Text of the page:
HOUSTON, Texas (KTRK) -- A little girl between the age of one and five is the latest confirmed case of acute flaccid myelitis in Harris and Galveston Counties.
The young girl began experiencing muscle weakness and fever in late June. A month later it was reported to the CDC as a possible case of AFM.
The CDC confirmed the case on Aug. 27. In total, eight confirmed cases of acute flaccid myelitis have been reported across multiple counties in Texas, and all patients, with the exception of one, are children.
According to the state health department, there is no cure.
"It's been around for a while, but we've seen a spike in the last four years," says Dr. Sherri Onyiego, from Harris County Public Health.
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The CDC says AFM presents itself like polio or West Nile. Symptoms include weakness, loss of muscle tone, facial droop, difficulty swallowing, slurred speech and in severe cases paralysis.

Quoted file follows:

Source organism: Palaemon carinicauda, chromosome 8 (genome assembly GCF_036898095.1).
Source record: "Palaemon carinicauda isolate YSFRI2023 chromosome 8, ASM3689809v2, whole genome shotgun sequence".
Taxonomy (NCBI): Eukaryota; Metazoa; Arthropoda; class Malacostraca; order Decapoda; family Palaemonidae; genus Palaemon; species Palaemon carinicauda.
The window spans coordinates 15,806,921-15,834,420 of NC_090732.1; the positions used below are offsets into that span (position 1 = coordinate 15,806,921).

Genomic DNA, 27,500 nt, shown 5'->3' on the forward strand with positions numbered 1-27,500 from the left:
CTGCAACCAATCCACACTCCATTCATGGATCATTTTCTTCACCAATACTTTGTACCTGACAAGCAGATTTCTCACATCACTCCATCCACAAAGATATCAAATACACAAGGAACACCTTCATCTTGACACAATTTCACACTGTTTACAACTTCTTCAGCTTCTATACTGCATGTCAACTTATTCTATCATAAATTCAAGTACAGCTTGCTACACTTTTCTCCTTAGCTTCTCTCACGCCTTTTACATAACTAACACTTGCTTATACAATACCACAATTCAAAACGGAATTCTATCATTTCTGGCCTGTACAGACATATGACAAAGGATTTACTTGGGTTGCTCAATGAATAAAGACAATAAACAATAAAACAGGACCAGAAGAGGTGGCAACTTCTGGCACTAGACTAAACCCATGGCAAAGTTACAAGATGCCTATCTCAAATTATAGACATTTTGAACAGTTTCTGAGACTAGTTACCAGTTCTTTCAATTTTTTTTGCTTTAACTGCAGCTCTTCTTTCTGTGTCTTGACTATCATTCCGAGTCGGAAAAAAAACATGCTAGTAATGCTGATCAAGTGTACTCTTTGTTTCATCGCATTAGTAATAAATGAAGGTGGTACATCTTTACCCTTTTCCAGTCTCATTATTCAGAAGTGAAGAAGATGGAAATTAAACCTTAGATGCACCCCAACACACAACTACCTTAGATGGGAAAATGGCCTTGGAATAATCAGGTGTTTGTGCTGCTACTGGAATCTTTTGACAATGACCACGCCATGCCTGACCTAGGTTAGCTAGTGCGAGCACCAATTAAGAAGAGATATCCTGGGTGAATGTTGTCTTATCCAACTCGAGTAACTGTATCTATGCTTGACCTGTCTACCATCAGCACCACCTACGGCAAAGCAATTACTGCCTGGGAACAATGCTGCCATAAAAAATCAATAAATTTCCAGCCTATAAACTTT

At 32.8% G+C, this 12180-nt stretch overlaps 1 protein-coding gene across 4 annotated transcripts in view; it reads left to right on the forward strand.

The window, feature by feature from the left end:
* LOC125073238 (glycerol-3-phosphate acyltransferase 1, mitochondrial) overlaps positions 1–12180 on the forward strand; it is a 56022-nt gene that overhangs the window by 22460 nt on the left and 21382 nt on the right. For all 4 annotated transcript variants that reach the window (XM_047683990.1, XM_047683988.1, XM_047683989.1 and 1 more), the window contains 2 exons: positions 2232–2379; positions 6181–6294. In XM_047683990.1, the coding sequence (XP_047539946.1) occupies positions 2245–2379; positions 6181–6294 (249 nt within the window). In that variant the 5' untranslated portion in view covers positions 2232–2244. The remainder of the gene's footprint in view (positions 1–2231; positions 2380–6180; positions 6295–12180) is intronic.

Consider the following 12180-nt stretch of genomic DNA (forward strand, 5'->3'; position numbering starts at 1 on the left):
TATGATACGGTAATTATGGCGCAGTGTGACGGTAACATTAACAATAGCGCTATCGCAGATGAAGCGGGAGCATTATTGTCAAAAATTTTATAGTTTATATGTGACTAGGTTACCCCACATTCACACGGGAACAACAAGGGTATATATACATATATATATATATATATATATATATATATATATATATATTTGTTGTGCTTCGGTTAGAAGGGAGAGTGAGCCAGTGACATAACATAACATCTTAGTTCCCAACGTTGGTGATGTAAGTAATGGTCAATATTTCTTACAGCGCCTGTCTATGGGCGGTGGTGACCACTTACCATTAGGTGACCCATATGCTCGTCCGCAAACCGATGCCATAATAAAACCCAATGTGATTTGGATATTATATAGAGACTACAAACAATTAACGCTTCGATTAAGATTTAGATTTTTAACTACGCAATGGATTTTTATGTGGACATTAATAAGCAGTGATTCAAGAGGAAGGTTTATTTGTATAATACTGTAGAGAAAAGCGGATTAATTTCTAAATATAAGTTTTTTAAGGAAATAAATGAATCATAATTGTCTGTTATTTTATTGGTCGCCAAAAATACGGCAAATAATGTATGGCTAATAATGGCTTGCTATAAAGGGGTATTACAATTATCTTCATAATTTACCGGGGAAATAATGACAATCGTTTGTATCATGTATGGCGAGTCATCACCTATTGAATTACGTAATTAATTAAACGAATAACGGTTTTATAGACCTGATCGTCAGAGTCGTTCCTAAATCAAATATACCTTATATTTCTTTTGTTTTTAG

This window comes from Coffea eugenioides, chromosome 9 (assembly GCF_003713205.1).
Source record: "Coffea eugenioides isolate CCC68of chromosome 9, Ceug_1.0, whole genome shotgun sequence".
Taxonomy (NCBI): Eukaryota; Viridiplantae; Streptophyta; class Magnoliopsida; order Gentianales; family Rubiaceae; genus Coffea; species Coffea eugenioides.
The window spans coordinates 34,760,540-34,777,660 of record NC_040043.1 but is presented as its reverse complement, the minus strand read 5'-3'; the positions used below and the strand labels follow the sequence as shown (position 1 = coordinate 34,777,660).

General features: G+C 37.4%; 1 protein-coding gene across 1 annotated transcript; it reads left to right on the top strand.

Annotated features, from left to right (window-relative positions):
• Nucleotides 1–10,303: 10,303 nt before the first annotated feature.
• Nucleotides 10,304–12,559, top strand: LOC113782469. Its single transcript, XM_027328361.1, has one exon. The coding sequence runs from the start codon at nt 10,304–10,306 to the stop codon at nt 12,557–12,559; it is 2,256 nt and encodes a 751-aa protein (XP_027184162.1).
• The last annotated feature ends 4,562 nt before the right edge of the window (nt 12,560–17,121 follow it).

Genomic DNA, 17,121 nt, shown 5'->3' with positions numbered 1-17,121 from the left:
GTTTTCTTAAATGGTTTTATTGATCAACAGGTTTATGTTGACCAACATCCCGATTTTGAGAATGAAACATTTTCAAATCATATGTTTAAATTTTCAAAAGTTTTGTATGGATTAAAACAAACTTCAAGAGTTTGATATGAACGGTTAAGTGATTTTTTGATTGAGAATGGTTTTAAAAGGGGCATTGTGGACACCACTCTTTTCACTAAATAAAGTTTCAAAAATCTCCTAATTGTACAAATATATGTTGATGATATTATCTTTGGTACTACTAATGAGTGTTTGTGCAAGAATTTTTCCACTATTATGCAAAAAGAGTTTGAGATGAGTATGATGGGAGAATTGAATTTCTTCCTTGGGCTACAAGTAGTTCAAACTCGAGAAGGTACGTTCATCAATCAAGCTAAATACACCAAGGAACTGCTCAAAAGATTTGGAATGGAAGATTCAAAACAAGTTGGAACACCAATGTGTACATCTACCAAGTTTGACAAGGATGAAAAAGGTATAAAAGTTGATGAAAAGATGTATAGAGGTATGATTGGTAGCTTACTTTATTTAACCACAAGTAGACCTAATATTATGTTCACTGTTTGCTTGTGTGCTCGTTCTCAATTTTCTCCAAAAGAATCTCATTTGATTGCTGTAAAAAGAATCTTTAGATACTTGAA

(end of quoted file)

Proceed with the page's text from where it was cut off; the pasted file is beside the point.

The health department says AFM is not required to be reported in Texas and explains the current number of cases reflect those that have been shared voluntarily and have been through the case status determination process with the Centers for Disease Control.
The department also states there are a few cases being reviewed right now that are not reflected in the official case count.
The CDC said there have been 362 cases of AFM recorded in the U.S. from 2014 to 2018.
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